There are certain topics that will always, theoretically, make for good films. History is one of those topics. Simply put; the human race, our ups, downs, trials and tribulations, make for compelling stories. But, while it is fairly difficult for a movie based on historical events to be bad, it certainly isn’t impossible. And this is why it is necessary to review movies of this nature and not make it a foregone conclusion that they’ll be excellent films. Which brings us to the topic of today’s review; Lee Daniels’ The Butler (By the way, is there a reason why Lee Daniels was so adamant about putting his name in the title? Anyway… that’s neither here nor there… on to the review).
For those rare historically based films that don’t work, it is usually because the film fails to strike the correct chord between characterization and the actual historical event (see Pearl Harbor). The Butler manages to avoid this problem by giving us a perspective of the civil rights era that we haven’t experienced; that of the “subservient black”. For those who might not understand going into the movie, this perspective is significant, because it is historically looked upon as a traitorous role in black history and society. The Butler seeks more than to debunk this ideal, but to provide insight into the pivotal role it played in the civil rights movement.
The film, which takes place over several decades, follows the life of Cecil Gaines, a black man who works his way up to becoming one of the hired servants of the White House. Throughout his tenure he indirectly plays witness to some of the most powerful moments in American history, but it is his relationship with his family and how they deal with those events that allows us to recognize the impact of each controversial moment. We witness sit-ins, the assassination of Martin Luther King Jr. and John F. Kennedy, the plight of the Klu Klux Klan, the Vietnam War, and the formation of the Black Panther party. But without Cecil’s unique perspective we’d be left with something informative and interesting, but not memorable.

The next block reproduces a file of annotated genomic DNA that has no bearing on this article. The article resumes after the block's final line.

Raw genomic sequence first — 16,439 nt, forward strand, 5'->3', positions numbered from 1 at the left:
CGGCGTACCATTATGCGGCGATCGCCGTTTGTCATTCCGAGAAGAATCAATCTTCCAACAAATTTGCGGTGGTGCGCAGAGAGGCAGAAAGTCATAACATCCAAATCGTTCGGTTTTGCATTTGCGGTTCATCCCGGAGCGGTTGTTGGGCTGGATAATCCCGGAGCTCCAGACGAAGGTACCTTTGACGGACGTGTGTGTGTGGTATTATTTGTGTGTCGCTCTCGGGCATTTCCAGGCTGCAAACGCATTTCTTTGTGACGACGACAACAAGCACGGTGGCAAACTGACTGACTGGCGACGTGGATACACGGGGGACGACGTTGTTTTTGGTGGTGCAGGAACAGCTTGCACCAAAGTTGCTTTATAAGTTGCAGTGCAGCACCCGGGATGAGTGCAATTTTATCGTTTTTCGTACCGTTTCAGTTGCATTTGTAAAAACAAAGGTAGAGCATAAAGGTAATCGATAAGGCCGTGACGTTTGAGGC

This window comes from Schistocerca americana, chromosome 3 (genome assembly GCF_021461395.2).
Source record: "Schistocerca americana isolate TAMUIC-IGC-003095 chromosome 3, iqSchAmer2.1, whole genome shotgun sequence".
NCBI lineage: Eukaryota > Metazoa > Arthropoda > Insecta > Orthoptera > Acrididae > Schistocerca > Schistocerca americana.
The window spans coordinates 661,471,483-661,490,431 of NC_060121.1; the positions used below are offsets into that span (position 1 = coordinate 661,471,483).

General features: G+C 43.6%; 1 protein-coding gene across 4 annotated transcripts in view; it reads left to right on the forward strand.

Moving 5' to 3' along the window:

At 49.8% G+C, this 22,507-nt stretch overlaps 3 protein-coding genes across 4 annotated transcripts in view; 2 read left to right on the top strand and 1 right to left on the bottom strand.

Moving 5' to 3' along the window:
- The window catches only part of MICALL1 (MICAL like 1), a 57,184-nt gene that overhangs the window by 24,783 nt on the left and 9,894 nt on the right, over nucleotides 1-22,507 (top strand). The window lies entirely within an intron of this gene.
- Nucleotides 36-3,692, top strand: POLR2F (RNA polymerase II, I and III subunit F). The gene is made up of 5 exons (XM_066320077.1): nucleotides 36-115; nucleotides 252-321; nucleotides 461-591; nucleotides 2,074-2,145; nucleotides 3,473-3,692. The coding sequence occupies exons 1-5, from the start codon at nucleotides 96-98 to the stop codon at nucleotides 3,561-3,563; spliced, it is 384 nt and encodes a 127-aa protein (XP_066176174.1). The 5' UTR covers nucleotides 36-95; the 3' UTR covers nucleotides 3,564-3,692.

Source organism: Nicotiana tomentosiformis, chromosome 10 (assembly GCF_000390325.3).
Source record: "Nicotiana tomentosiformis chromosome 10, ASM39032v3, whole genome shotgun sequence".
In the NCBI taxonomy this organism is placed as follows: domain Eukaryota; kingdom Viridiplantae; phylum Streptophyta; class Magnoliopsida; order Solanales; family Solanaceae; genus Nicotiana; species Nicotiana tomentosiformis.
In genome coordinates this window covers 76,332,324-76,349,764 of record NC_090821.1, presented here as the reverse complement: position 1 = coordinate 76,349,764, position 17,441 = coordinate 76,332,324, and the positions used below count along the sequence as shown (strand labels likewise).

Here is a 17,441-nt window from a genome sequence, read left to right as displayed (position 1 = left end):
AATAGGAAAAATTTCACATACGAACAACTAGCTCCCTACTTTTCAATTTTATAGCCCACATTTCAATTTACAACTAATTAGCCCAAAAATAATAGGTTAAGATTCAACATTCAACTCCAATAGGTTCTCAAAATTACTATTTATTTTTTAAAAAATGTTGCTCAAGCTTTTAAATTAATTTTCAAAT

The film has some flaws. It gets a bit long in the tooth and some of the shots made me feel like I was watching a TV movie. Also, there is such a thing called over the top ensemble casting (David Banner and Mariah Carey????). But these flaws can be forgiven by dynamic performances elsewhere. Forest Whitaker, Oprah Winfrey, and David Oyelowo are all incredible. James Marsden and John Cusack’s spot-on impressions of Kennedy and Nixon are also noteworthy.
These portrayals mesh nicely to provide us with history through the eyes of the many different people who shaped it. In the end, the most important factor of historical films is to affectively present a message. And, despite a few aesthetic imperfections, the message of The Butler is without a doubt one that everyone who calls themselves an American should experience and understand.
FINAL GRADE: B+